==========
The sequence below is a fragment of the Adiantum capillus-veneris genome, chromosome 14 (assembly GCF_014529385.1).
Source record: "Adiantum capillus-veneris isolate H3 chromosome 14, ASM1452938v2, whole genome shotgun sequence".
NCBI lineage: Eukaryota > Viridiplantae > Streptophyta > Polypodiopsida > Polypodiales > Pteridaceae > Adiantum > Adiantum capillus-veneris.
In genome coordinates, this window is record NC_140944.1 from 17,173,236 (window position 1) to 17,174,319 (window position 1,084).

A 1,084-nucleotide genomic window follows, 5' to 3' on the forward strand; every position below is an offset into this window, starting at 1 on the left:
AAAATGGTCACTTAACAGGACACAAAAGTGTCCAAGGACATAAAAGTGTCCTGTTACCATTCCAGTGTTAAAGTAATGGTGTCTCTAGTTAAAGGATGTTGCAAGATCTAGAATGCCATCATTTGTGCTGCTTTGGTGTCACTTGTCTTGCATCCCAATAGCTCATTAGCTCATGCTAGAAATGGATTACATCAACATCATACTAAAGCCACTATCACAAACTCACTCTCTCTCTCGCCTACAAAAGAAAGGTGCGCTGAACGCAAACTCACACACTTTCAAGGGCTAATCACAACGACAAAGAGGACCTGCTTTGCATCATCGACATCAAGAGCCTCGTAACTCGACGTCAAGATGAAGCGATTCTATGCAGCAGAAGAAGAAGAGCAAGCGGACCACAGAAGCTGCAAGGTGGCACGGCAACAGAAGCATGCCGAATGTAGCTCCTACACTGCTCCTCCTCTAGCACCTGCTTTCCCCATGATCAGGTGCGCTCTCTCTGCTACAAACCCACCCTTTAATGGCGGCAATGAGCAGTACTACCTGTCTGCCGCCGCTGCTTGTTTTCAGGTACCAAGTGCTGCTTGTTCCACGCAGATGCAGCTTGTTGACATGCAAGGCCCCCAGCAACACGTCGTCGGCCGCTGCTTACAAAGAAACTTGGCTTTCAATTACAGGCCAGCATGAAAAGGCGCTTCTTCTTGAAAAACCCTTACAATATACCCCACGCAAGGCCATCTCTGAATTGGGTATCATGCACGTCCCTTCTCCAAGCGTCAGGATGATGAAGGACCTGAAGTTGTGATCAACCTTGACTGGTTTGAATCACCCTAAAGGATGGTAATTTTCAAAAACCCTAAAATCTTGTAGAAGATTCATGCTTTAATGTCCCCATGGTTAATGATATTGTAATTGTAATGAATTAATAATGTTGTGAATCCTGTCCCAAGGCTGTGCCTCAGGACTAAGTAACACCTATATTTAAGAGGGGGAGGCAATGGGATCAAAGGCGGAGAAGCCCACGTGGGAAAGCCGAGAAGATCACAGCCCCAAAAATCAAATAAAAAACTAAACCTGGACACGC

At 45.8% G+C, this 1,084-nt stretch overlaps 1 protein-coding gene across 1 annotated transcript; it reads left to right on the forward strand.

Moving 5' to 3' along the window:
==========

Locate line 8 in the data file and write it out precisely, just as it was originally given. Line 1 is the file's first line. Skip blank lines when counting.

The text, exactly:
Moving 5' to 3' along the window: